Illinois enacted a bill extending Medicaid coverage up to one year postpartum—increased from 60 days—and expanding benefits to include coverage for doula services. New Jersey passed legislation naming pregnant women who meet income eligibility requirements as qualified applicants for Medicaid for up to 90 days postpartum. In the current session, other states are considering similar legislation. An Illinois bill would provide coverage for prenatal and postnatal support services during pregnancy and during the 24 month period after pregnancy to women eligible to receive medical assistance. Massachusetts also proposed legislation that would permit doula services before, during, and after childbirth covered by Medicaid. Two Missouri bills (SB788 and HB2574) would allow women who are receiving mental health treatment for postpartum depression to be eligible for MO HealthNet benefits for mental health services for the treatment of postpartum depression for up to 12 additional months.

Looking Ahead

Pregnant white woman with long hair looking down at her belly with her hands placed on her belly in blue tonesFor states that have expanded Medicaid, future policy trends to reduce overdose and suicide deaths among postpartum women may include implementing MAT and mental health services to provide a more comprehensive care plan for the postpartum population. In states that have not expanded Medicaid, it will be necessary to ensure continuity of care during the postpartum period.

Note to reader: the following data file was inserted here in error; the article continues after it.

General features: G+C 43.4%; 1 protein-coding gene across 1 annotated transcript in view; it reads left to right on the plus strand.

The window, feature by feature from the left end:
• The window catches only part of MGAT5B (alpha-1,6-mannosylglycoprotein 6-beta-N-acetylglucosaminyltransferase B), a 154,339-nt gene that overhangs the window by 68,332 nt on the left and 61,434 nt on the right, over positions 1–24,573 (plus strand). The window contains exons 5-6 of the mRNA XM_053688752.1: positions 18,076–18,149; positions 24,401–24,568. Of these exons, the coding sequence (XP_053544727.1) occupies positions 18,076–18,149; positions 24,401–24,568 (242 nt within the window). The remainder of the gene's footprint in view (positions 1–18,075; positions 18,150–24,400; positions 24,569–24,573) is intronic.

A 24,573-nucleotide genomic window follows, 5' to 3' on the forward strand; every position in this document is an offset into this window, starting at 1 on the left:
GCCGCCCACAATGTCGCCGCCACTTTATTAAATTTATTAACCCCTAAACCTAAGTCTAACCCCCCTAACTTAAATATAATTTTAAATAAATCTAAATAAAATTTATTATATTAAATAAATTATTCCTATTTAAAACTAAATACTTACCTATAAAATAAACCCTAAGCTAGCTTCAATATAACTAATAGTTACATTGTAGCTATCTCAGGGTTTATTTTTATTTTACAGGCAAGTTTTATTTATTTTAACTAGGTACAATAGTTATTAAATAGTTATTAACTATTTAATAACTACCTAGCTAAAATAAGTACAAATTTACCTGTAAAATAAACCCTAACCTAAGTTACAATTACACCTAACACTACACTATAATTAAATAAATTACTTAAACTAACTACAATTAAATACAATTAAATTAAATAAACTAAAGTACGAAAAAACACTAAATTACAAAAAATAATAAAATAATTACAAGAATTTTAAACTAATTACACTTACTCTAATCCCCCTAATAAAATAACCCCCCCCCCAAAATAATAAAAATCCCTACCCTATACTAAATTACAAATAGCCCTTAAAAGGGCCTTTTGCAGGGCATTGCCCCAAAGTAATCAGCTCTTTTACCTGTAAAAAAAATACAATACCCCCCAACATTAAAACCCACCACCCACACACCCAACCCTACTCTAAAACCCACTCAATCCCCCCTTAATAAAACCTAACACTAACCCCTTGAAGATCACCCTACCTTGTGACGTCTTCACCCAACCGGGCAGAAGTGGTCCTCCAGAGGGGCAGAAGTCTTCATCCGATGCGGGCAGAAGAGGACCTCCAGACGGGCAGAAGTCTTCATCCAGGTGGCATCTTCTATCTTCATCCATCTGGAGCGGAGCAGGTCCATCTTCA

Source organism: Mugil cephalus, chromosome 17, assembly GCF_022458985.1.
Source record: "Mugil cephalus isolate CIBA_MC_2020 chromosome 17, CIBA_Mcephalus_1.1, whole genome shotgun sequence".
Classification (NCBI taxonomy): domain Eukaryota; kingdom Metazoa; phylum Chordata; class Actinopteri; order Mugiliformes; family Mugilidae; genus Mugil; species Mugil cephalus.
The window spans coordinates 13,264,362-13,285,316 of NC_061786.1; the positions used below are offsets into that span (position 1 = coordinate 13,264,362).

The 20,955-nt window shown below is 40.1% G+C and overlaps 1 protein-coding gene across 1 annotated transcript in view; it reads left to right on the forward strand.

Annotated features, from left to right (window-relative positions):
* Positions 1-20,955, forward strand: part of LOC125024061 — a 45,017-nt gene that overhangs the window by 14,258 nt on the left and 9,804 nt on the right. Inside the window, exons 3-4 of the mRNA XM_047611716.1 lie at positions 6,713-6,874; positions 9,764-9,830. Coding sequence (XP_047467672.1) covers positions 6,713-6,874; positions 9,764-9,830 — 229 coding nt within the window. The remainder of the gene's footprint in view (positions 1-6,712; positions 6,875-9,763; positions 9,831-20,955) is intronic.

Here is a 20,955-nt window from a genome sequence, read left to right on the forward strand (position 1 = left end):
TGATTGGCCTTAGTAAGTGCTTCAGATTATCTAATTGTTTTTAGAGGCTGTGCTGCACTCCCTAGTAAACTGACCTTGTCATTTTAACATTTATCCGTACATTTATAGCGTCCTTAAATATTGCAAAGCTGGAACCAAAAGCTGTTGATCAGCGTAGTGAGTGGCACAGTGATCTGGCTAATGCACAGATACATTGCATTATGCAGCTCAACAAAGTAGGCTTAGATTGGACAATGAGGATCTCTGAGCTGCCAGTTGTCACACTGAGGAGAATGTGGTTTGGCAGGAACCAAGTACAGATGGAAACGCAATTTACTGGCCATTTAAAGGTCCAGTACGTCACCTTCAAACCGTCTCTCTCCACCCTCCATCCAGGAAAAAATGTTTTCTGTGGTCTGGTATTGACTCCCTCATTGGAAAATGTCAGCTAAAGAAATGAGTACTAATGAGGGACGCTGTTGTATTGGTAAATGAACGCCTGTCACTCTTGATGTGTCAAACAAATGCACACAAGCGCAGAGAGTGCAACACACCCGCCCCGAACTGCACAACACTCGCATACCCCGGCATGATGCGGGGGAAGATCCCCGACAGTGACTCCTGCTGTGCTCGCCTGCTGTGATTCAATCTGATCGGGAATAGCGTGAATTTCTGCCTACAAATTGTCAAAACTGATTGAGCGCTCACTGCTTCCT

Whether or not a state has expanded Medicaid, future state legislation may encourage and enable public health professionals and providers to adopt a holistic approach toward care for postpartum women. According to the American College of Obstetricians and Gynecologists, postpartum care should include appointments with obstetricians three weeks after birth, with a comprehensive appointment to follow up at 12 weeks postpartum. With proper physical and mental health support during the postpartum period, relapse and overdose can be prevented for women with opioid use disorders.